But Fagundes, and the police officials who investigated Perez and Becker, have used it to argue that women, in some cases, should be jailed.
Becker’s lawyers argued that she could not legally be prosecuted under Section 187. They also noted that at the time of the stillbirth, Becker had three separate reproductive infections, all of which can cause stillbirth. The pathologist who concluded Becker’s stillbirth was due to “acute methamphetamine toxicity” admitted in court that he was not aware of the infections when he conducted the autopsy and had not reviewed her medical records before his determination.
A judge dismissed the case in May 2021.
Adora Perez, the other woman prosecuted by Fagundes, spent four years behind bars before her case was dismissed earlier this year.
“The DA’s extraordinarily broad and very dangerous interpretation of the statute means that if a woman does any kind of activity that could be considered reckless while she’s pregnant, and she loses her fetus, she’s up for murder,” said Mary McNamara, Perez’s lawyer. “If she works at a dangerous factory while she’s pregnant and loses her child, that’s murder. If she is ill and needs cancer treatment that could harm her fetus, that’s murder.”
‘Women are afraid to seek help’
Although Becker’s case was unusual in California, it is not unique in the US.
The 1973 Roe decision established the constitutional right to abortion. But NAPW has tracked more than 1,700 cases between 1973 and 2020 in which pregnant people have been criminalized often based on the notion of “fetal personhood” – that a fetus is, in effect, a person with rights. That estimate, probably an undercount, includes a wide range of cases in which pregnant people faced arrest, prosecution or other criminal or civil consequences based on some action or behavior that law enforcement claimed caused harm to the fetus.
Pregnant women have been criminalized for falling down stairs; giving birth at home; exposing a fetus to dangerous “fumes”; having HIV; not resting enough during the pregnancy; not getting to a hospital fast enough while in labor; being the victim of a shooting; and self-inducing an abortion.
“Once prosecutors decide they want to punish somebody for ending a pregnancy, they will figure out a way to do so,” said Farah Diaz-Tello, senior counsel and legal director of If/When/How, a reproductive justice group.
Substance use is one of the most common allegations, with mothers facing charges even when there’s no evidence of harm to the fetus and in some instances, even after they have given birth to a healthy baby.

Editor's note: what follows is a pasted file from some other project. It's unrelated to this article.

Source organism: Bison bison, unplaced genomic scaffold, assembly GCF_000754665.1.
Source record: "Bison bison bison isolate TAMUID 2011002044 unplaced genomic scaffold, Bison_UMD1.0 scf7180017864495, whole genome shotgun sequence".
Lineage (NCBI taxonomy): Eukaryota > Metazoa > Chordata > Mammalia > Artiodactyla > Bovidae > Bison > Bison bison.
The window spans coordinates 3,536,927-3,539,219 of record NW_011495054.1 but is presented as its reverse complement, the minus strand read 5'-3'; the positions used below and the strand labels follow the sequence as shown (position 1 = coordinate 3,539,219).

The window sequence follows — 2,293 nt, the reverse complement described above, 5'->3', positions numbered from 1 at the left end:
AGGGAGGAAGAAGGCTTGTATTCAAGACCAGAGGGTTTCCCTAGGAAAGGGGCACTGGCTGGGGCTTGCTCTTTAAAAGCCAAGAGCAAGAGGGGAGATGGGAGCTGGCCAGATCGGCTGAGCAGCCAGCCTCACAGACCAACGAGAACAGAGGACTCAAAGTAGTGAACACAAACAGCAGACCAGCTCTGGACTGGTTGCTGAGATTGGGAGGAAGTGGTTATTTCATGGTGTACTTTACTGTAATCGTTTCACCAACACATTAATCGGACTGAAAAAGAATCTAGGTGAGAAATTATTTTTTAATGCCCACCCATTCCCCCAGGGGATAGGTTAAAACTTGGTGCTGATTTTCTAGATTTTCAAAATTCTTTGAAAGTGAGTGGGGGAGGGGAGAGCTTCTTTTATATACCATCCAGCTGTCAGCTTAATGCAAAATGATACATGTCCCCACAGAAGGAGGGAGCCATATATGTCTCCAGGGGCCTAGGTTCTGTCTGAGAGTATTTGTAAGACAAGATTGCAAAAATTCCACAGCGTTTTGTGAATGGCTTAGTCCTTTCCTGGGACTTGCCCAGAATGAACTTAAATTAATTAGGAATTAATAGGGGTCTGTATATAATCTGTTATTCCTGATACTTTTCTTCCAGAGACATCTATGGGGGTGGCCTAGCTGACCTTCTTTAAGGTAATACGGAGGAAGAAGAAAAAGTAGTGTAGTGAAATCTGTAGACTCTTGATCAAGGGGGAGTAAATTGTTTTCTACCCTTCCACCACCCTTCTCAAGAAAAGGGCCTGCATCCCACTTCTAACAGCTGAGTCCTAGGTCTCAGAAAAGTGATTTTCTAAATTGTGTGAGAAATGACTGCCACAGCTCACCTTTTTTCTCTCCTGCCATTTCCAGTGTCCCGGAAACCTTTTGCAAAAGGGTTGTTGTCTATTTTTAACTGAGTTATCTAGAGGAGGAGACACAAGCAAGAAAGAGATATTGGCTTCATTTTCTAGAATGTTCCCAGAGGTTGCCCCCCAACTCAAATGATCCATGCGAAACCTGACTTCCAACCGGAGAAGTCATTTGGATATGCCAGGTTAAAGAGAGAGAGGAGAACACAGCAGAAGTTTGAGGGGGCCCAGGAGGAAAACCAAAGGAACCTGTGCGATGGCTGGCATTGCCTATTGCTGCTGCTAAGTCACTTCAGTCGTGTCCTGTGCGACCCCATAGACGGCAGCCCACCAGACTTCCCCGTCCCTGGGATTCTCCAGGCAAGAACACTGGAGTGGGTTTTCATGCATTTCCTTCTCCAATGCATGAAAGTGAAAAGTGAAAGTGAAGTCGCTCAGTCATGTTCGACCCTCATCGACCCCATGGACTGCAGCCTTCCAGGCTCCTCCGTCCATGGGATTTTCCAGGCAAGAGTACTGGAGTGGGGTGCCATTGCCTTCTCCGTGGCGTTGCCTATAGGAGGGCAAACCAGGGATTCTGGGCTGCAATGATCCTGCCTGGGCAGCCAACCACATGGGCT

Two physician experts testified that Becker’s arrest was rooted in “medical misinformation” and that the claims that meth use causes stillbirths were unfounded. At least 20% of all pregnancies in the US end in miscarriages and stillbirths, often with unknown causes, the doctors wrote, and if the courts treat stillbirths as potential crimes, it will require a dramatic expansion of the role of law enforcement in pregnancy.
A coalition of major medical associations, public health and reproductive rights groups also filed a brief supporting Becker, noting the research consensus that the threat of prosecutions does not protect pregnancies, but rather endangers them by leading people to avoid care. “It is in no way pro-life or in the interest of the health of a fetus that we criminalize the negative outcomes of pregnancy,” added Jacqueline Goodman, one of Becker’s attorneys.
Becker said women who are addicted and pregnant are afraid to seek help, whether in the form of drug treatment or prenatal care. “Women wonder, ‘How can I fix this on my own without anyone else finding out, and in time before the baby comes?’” Becker said. “And many times, as we have seen, it’s much too difficult a battle to fight alone, and many women are unable to kick their addiction by themselves without professional help.”
The fight to protect others
When Becker’s case was dismissed last year, she was in the middle of completing a drug treatment program. “There was a small part of me that said, ‘I don’t have to be here any more. I can leave and go home, and nothing will happen to me.’ But I knew better than to abandon that commitment,” Becker recalled.
After completing treatment, she enrolled in college and is now working toward a community health worker certificate and public health degree.
She also recently advocated for state legislation meant to explicitly block these kinds of prosecutions.
“I hope that in the future, no woman will ever be prosecuted for losing a pregnancy,” she told legislators. “I was punished for something that could have happened to anybody.”
Brian Johnson, an Adventist Health spokesperson, declined to comment on Becker’s case, but said it was hospital policy to notify the coroner’s office in a stillbirth after 20 weeks, and that it follows reporting requirements of child protective services.
The Hanford police department did not respond to inquiries.
Fagundes, the prosecutor, dismissed the medical associations’ arguments as a “political position”.. He said he could not cite research to support his claims that prosecution was the right approach to addiction, but noted that the women did not use drugs behind bars.
Asked why he was the only DA in the state prosecuting women for stillbirths, he said, “Others are fearful of the liberal media machine, the attorney general and the governor and our legislature.”
He added he could in the future refile cases against Becker and Perez, but said he had no immediate plans to do so. “It really depends on how these two women proceed in life. If they’re successful and sober and don’t harm more children, then they probably deserve some credit for that,” he said.